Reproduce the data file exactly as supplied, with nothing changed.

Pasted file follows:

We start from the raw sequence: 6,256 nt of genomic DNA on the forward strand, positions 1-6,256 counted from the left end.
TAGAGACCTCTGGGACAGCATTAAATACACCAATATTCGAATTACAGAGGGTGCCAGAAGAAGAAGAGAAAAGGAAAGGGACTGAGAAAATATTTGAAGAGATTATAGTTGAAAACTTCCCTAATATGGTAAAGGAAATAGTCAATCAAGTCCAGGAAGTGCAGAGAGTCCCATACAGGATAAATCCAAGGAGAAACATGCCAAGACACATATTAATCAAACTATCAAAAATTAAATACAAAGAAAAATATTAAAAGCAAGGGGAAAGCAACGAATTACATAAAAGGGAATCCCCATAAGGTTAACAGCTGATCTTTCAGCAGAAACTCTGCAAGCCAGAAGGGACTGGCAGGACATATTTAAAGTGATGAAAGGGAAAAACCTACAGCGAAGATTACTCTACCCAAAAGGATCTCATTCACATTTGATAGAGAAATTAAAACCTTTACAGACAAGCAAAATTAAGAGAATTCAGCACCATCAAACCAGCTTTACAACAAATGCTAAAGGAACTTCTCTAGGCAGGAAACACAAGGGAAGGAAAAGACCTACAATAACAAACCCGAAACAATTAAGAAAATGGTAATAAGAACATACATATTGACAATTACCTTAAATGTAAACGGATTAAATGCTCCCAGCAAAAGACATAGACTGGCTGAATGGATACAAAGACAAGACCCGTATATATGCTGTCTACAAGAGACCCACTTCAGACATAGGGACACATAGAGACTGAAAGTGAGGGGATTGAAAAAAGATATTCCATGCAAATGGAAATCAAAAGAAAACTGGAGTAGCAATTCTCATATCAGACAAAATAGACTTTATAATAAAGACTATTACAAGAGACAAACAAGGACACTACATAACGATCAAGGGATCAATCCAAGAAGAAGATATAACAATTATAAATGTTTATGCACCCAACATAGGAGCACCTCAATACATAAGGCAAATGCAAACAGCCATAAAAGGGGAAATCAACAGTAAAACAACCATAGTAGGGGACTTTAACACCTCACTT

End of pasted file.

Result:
We start from the raw sequence: 6,256 nt of genomic DNA on the forward strand, positions 1-6,256 counted from the left end.
TAGAGACCTCTGGGACAGCATTAAATACACCAATATTCGAATTACAGAGGGTGCCAGAAGAAGAAGAGAAAAGGAAAGGGACTGAGAAAATATTTGAAGAGATTATAGTTGAAAACTTCCCTAATATGGTAAAGGAAATAGTCAATCAAGTCCAGGAAGTGCAGAGAGTCCCATACAGGATAAATCCAAGGAGAAACATGCCAAGACACATATTAATCAAACTATCAAAAATTAAATACAAAGAAAAATATTAAAAGCAAGGGGAAAGCAACGAATTACATAAAAGGGAATCCCCATAAGGTTAACAGCTGATCTTTCAGCAGAAACTCTGCAAGCCAGAAGGGACTGGCAGGACATATTTAAAGTGATGAAAGGGAAAAACCTACAGCGAAGATTACTCTACCCAAAAGGATCTCATTCACATTTGATAGAGAAATTAAAACCTTTACAGACAAGCAAAATTAAGAGAATTCAGCACCATCAAACCAGCTTTACAACAAATGCTAAAGGAACTTCTCTAGGCAGGAAACACAAGGGAAGGAAAAGACCTACAATAACAAACCCGAAACAATTAAGAAAATGGTAATAAGAACATACATATTGACAATTACCTTAAATGTAAACGGATTAAATGCTCCCAGCAAAAGACATAGACTGGCTGAATGGATACAAAGACAAGACCCGTATATATGCTGTCTACAAGAGACCCACTTCAGACATAGGGACACATAGAGACTGAAAGTGAGGGGATTGAAAAAAGATATTCCATGCAAATGGAAATCAAAAGAAAACTGGAGTAGCAATTCTCATATCAGACAAAATAGACTTTATAATAAAGACTATTACAAGAGACAAACAAGGACACTACATAACGATCAAGGGATCAATCCAAGAAGAAGATATAACAATTATAAATGTTTATGCACCCAACATAGGAGCACCTCAATACATAAGGCAAATGCAAACAGCCATAAAAGGGGAAATCAACAGTAAAACAACCATAGTAGGGGACTTTAACACCTCACTT